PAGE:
Sleep-related eating disorder

Introduction
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By Federica Provini MD and Elena Antelmi MD

Sleep-related eating disorder is also known as or subsumes Nocturnal binge eating. -ed.

Dr. Provini and Dr. Antelmi of the IRCCS Institute of Neurological Sciences of Bologna and Department of Biomedical and NeuroMotor Neurological Sciences, University of Bologna, review the clinical features of sleep-related eating disorder and highlight the problem of differential diagnosis with nocturnal eating syndromes. Sleep-related eating disorder is now classified within the parasomnias and best conceptualized as a disorder of arousal, whereas nocturnal eating syndrome has been characterized as a circadian delay of food intake with normal circadian timing of sleep onset. The level of consciousness during episodes of nocturnal eating, almost impaired in sleep-related eating disorder and spared in night eating syndrome, is considered the main difference between the two disorders. Associated with psychotropic medications and with restless legs syndrome, narcolepsy, sleepwalking, or other parasomnias, nocturnal eating disorders may be amenable to treatment with dopaminergic agents, selective serotonin reuptake inhibitors, or topiramate

Key Points

  • Nighttime eating has been conceptualized as either nocturnal eating syndrome or sleep-related eating disorder.
  • Sleep-related eating disorder is a syndrome of nocturnal sleepwalking associated with compulsive eating behavior, occurring with variable degrees of consciousness impairment.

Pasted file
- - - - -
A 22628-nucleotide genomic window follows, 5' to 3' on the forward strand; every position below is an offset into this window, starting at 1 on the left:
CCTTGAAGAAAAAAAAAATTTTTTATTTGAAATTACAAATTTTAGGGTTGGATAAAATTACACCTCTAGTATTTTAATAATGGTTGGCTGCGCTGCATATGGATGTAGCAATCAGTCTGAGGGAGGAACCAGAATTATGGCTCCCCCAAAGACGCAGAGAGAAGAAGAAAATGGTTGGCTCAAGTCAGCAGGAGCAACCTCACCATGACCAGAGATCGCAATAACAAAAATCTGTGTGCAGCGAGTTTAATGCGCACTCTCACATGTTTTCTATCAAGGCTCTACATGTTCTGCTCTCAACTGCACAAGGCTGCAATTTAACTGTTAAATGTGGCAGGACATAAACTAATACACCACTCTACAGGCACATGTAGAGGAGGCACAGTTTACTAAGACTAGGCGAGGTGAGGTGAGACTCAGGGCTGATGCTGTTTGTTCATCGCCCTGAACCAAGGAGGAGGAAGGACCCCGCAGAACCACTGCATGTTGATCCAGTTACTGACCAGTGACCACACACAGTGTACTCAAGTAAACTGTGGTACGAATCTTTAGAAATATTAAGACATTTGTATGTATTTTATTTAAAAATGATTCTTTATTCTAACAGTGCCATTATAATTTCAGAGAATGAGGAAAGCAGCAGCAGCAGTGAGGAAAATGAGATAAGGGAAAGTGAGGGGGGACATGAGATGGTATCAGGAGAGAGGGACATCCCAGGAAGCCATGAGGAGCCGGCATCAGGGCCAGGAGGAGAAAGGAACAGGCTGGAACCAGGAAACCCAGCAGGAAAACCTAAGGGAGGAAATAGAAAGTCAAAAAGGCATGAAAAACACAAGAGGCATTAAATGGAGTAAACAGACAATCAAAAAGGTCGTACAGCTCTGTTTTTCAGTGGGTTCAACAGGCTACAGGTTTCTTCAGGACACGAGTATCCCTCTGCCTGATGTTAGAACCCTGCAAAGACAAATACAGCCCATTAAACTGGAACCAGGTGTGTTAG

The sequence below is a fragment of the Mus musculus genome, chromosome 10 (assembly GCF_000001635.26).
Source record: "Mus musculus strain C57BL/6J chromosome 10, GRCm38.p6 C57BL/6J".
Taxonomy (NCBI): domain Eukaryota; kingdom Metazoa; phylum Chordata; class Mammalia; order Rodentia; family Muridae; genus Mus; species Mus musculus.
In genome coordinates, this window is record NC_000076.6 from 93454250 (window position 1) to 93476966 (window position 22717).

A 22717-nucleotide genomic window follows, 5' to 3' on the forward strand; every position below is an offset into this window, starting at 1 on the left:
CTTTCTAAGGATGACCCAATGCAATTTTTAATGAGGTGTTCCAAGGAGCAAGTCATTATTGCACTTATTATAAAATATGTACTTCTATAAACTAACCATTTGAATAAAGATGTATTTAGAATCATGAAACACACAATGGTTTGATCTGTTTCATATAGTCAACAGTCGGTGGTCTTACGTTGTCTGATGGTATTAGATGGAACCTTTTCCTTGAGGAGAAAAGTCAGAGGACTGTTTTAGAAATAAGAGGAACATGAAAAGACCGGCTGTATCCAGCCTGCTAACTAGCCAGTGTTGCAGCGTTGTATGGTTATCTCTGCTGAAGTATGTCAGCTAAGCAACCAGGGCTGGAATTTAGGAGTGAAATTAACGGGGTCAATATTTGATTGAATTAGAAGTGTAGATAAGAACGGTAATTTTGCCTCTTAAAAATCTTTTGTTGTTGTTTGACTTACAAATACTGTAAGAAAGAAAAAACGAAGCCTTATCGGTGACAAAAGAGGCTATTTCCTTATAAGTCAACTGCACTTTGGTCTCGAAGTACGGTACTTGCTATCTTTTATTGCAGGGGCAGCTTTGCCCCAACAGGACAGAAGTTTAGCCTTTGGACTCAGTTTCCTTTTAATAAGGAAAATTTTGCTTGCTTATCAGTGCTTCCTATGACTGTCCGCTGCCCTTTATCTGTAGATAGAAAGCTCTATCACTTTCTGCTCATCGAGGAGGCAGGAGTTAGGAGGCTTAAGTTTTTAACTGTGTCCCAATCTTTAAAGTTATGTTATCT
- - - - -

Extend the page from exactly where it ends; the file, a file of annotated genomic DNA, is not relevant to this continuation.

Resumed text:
• Sleep-related eating is compulsive, associated with no feelings of hunger, and with ingestion of often inedible or sloppy food preparations.
  • Hazards may occur during sleep-related eating behavior, such as burns, lacerations, or fires, and may adversely impact health (leading to obesity and dental decay).
  • Sleep-related eating disorder is often associated with other sleep disorders and parasomnias, such as sleepwalking, narcolepsy, or restless legs syndrome, and with the use of medications, in particular hypnotic drugs such as zolpidem.
  • Nocturnal eating syndrome is characterized by wakeful eating after the last meal and prior to final awakening.

In This Article

Introduction
Historical note and nomenclature
Clinical manifestations
Clinical vignette
Etiology
Pathogenesis and pathophysiology
Epidemiology
Prevention
Differential diagnosis
Diagnostic workup
Prognosis and complications
Management
References cited
Contributors